All this happy talk about respecting one’s opponents is rather vague, and perhaps Phillips is simply joining the chorus of those well-meaning commentators who bemoan polarization and call for greater civility in public discourse. But it also seems to suggest a limited and problematic idea of what respectful rational discussion involves, and the role that so-called “sacred values” should play in rational debate.

It would seem that Phillips identifies “rational discussion” with “the arena of facts and figures,” and “sacred values” with “emotions, symbols and narratives.” When we substitute the actual issues in the gun-control debate for these buzzwords, it would seem that Phillips might identify the demand that the government respect the Second Amendment as one of the “emotional” aspects of the debate, one that is part of the “identity” of those conservatives who cling not only to their guns, but to their constitutional rights. (Strangely, in this article about sacred values and the gun-control debates, Phillips does not give us much of a hint about what he thinks those “sacred values” are, but surely for conservatives in America at least, respect for the Second Amendment would be one of them.)

For gun-control advocates to follow the kind of approach endorsed by Phillips here, they would seek to “respect” conservatives’ emotions about the Constitution so that they could return to a “rational discussion” of matters like gun-violence statistics. But what does it mean to “respect” the putatively “emotional” conservative position that the Constitution guarantees the right to bear arms while nevertheless seeking to carry on a “rational discussion” about restricting that right on the basis of “facts and figures”?

For liberals to respectfully engage conservatives in the gun-control debate, they need to first recognize that the “sacred value” of the Second Amendment is not merely an “emotional” aspect of the debate, and that it deserves to be a part of the rational discussion of the issue. Gun-control advocates ought to forthrightly argue that conservatives are wrong about the meaning of the Second Amendment, or to join with progressives like Louis Michael Seidman in arguing against obedience to the Constitution.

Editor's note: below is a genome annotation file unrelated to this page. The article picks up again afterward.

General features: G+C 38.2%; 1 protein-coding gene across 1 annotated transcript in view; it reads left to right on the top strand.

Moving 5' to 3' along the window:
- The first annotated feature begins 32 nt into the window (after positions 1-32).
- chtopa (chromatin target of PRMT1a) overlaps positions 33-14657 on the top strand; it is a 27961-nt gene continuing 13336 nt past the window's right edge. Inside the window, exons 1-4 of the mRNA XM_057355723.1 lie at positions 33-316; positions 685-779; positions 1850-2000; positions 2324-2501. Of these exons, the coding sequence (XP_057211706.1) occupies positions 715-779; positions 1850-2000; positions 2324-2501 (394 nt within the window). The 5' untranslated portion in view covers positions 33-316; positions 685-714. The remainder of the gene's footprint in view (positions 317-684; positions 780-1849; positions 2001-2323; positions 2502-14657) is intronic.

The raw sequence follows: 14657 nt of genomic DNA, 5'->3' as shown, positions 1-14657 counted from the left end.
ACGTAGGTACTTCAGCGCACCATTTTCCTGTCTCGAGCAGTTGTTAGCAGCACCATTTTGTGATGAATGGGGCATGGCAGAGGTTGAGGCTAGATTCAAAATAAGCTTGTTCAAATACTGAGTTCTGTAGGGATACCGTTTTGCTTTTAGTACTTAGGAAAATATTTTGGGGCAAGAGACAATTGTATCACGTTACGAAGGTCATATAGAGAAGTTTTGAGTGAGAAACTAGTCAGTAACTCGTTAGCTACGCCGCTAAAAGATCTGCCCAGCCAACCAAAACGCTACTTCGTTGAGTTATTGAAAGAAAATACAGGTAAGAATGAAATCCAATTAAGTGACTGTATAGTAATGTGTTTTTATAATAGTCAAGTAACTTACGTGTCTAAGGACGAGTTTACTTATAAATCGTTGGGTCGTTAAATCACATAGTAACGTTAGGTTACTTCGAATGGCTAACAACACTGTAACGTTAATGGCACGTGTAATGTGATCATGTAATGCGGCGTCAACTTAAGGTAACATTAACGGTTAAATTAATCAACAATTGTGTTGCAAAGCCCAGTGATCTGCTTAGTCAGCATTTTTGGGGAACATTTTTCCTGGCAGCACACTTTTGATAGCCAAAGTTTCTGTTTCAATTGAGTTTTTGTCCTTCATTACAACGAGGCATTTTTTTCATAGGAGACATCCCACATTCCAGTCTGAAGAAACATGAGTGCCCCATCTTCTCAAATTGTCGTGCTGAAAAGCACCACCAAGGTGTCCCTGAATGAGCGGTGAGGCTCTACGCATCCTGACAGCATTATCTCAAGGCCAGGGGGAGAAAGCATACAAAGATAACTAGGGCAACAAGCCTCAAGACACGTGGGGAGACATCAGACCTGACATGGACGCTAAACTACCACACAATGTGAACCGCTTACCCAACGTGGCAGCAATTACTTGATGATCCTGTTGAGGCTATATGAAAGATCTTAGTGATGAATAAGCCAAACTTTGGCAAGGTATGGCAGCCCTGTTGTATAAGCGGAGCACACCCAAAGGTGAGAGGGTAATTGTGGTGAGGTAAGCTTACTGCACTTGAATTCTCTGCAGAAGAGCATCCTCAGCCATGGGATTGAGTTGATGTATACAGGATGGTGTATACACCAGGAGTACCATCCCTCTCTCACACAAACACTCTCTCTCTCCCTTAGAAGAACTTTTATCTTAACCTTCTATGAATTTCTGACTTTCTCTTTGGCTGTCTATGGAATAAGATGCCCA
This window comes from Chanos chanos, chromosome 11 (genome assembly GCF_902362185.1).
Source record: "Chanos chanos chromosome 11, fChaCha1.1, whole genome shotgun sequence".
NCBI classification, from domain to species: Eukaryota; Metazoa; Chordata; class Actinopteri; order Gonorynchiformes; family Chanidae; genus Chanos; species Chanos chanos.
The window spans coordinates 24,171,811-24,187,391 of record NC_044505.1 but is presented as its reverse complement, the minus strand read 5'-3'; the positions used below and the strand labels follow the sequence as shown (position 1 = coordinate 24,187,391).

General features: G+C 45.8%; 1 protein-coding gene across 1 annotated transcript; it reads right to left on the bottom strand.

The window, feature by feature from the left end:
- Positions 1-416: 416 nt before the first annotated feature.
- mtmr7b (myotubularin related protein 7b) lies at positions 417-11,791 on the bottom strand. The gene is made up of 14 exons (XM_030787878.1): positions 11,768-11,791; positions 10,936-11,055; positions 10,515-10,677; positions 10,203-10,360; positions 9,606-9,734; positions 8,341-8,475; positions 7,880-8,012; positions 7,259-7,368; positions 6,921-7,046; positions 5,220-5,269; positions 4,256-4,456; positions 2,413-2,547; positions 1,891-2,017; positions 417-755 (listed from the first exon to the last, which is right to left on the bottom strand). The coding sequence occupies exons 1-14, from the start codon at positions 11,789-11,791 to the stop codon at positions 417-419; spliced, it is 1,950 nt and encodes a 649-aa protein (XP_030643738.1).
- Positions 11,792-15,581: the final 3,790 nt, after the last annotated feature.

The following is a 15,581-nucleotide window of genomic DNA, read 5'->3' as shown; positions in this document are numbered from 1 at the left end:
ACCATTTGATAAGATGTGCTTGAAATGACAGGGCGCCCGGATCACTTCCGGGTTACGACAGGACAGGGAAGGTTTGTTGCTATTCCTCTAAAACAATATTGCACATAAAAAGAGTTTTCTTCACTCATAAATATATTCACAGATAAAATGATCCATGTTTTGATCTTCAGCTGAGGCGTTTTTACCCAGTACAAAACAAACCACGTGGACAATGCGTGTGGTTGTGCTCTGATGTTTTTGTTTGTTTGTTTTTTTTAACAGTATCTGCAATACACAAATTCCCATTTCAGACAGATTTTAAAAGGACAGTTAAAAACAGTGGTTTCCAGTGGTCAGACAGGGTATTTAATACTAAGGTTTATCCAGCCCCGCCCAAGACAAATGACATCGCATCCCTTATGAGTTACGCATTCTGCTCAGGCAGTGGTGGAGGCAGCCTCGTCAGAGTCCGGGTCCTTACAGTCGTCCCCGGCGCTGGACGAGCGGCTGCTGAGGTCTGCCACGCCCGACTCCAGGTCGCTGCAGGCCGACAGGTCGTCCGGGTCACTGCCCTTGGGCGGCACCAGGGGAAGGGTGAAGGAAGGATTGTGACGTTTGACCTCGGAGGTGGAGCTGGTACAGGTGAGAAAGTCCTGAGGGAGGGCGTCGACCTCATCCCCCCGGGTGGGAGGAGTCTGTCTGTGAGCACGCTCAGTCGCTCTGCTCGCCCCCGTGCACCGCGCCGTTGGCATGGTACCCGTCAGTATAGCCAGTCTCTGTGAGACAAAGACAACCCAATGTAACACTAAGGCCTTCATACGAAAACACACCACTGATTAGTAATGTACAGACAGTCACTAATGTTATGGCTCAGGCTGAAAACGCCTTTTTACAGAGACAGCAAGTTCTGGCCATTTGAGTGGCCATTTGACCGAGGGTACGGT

Trying to respect the “sacred values” of one’s opponents by pretending that they are beyond rational discussion is perhaps the most insulting and counterproductive way to carry on an argument. And the implication that reverence for the Constitution is a problem to be managed by conflict-resolution experts on the basis of the latest trends in psychological research has, to say the least, distressing implications for the perpetuation of our political institutions.

In public debates civility toward and respect for one’s opponents are preferable to incivility and contempt. Certainly in resolving conflicts between warring parties, striving for even a modicum of civility is a praiseworthy goal. But in political debates we should not confuse intensity for incivility, or mistake avoiding the crucial premises of our opponents’ arguments for respectful rational discussion.

— Brendan P. Foht is assistant editor of The New Atlantis: A Journal of Technology and Society.